How Memory Works
How Memory Works
Written by Harry Fairhead   
Wednesday, 15 May 2013
Article Index
How Memory Works
Core Memory
Binary Addressing

Core memory

The best form of memory before large-scale integrated circuits made RAM (Random Access Memory) chips a commonplace was core memory. This is yet another simple idea but one that took a long while to make work. Jay Forrester thought of using magnetic rings or “cores” threaded on wires. The bits were stored using the direction of magnetisation of the core. Each core stored one bit and at first core memory was expensive and occupied a lot of space.

By the 1970s core memory had advanced to the point where 1MByte could be implemented in something that looked like a small car! Later, core memory made mini-computers possible with huge main memories in the region of 16Kbytes or more.


A late core memory holding 1024 bits of data on a 32x32 matrix.


One of the interesting advantages of core memory was that it held its contents even when the power is removed. Early mini-computers, for example, could be switched off at night and you could come back in the morning and expect to start off from where you left the program! Core memory is still sometimes used where this sort of persistence and robustness is required.

There were some other odd methods of storing data. Von Neumann, for example, tried using “Selectron” valves – a gas filled discharge tube that stored bits as tiny neon lights. Von Neumann’s computer was going to use 40 x 4KByte Selectrons but these were expensive to make and over time, unreliable.


Eventually core memory took over and in its turn transistor memory took over from it in the form of static and dynamic RAM chips and this is exactly what we use today.

In your desktop machine the bulk of the memory  is built using dynamic RAM packaged in the form of SIMMs (Single Inline Memory Modules). A much smaller amount of memory, cache memory, is implemented using static RAM chips because it is faster than dynamic RAM. 


So now we know how memory works. Well only up to a point; we still don’t really know how the addressing and the data retrieval work. There are lots of different technologies for storing information but how the data is addressed tends to work in the same general way. 

In particular it doesn’t matter if you are using static or dynamic RAM or even magnetic cores, the basic method of addressing is the same.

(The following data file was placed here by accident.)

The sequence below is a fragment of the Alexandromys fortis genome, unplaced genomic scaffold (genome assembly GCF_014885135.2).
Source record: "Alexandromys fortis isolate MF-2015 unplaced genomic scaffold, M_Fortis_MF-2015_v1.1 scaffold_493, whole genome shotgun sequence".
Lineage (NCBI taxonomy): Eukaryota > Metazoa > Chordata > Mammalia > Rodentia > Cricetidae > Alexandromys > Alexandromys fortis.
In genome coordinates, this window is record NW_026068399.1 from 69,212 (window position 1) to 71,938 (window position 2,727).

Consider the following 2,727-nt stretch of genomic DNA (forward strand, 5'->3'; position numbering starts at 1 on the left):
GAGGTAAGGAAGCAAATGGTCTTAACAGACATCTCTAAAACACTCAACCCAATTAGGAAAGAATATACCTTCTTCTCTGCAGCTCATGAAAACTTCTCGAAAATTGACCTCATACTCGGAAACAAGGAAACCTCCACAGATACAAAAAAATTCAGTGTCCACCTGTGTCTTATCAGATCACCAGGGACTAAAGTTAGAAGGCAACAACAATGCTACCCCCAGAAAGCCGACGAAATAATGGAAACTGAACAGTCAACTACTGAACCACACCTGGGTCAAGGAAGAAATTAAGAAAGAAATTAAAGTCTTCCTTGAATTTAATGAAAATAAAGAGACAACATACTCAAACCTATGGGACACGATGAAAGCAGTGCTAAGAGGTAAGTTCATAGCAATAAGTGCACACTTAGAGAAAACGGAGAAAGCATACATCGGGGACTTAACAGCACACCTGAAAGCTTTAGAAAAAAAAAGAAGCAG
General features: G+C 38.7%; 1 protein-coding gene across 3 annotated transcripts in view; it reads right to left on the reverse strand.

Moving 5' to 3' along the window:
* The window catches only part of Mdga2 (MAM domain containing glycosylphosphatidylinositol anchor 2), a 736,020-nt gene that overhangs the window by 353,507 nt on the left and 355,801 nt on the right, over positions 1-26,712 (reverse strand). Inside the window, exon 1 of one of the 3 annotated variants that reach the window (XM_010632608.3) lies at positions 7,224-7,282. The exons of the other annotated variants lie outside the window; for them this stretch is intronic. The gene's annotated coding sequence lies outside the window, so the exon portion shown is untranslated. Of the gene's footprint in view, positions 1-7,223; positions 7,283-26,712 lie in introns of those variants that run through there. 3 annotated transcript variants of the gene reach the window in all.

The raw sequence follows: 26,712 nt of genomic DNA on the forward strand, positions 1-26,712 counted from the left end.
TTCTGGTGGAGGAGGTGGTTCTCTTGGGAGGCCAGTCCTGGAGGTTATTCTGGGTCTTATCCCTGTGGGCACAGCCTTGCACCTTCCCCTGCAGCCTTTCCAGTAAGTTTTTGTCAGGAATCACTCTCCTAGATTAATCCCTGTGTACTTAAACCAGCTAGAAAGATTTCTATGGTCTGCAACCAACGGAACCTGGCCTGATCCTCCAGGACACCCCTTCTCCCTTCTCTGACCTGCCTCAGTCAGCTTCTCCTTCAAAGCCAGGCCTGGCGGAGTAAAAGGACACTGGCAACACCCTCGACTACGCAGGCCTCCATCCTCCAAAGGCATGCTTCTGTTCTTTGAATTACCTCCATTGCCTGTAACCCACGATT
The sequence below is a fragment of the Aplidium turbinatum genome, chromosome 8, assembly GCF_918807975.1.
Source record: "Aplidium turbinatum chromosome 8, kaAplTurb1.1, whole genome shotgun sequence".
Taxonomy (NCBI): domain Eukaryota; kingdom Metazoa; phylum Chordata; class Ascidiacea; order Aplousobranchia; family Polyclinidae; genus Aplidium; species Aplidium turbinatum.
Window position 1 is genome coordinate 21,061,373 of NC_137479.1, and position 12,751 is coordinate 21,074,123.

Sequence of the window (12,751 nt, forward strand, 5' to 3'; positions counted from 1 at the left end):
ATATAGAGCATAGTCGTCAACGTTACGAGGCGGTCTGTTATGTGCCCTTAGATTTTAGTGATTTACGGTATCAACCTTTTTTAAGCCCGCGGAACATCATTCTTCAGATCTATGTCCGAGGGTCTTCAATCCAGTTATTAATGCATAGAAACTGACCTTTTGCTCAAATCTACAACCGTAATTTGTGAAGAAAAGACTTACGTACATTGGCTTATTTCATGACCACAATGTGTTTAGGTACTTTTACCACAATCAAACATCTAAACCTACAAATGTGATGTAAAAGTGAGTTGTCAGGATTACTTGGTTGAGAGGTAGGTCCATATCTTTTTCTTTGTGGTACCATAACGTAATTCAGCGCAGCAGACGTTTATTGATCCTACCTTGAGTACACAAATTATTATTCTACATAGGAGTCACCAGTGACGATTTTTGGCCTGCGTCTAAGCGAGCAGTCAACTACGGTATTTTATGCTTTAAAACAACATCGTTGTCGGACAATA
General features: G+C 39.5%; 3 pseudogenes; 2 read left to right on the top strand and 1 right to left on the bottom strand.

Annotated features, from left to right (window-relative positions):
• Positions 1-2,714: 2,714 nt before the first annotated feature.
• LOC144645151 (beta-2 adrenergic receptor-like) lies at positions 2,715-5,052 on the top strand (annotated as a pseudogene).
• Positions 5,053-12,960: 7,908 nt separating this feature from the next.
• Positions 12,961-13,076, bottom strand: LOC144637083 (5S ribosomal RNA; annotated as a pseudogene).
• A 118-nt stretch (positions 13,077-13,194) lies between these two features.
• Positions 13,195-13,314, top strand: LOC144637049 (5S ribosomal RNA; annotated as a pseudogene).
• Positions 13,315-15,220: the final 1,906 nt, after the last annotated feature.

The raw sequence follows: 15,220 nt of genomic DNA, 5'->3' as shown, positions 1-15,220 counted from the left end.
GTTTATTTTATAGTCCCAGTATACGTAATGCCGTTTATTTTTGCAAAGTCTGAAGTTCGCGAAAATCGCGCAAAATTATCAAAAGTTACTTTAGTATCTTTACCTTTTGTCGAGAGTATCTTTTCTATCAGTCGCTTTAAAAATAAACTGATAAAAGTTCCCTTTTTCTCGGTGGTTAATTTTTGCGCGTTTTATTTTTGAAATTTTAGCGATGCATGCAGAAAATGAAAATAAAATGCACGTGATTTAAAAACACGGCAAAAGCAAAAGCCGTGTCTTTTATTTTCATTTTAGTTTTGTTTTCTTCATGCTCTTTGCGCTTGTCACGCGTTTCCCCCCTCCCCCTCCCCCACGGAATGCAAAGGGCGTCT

Each memory element or cell can store one bit and it has a data input line, a data output line, a Read/Write line and a select line. The select line activates the cell and Read/Write line tells it either to output its contents or store what is at its input.



A generalized basic memory element

What happens next is that the cells are organised into a grid with horizontal and vertical selection wires – row and column selects.

There is one cell at the intersection of each row and column select. The cell is only selected when both its row and its column select are high.

The data outputs of all of the cells are connected together and the same with all of the inputs and the Read/Write control lines. This means the memory array has only a single common input and output and one Read/Write line.



A memory array


Now suppose you want to store a 1 in the array at a particular location.

The data is placed on the data input line and the Read/Write line is set low to indicate that you want to write to the array. Finally the appropriate row and column select is set to high to select the cell in question and it, and only it, stores the data on the data line.



Storing a one


To read the data back from the array you do the same thing only with the Read/Write line set high to indicate that you want to retrieve the bit in question.

Only the selected cell outputs anything to the common data out line.



Reading the array



Last Updated ( Thursday, 13 June 2013 )

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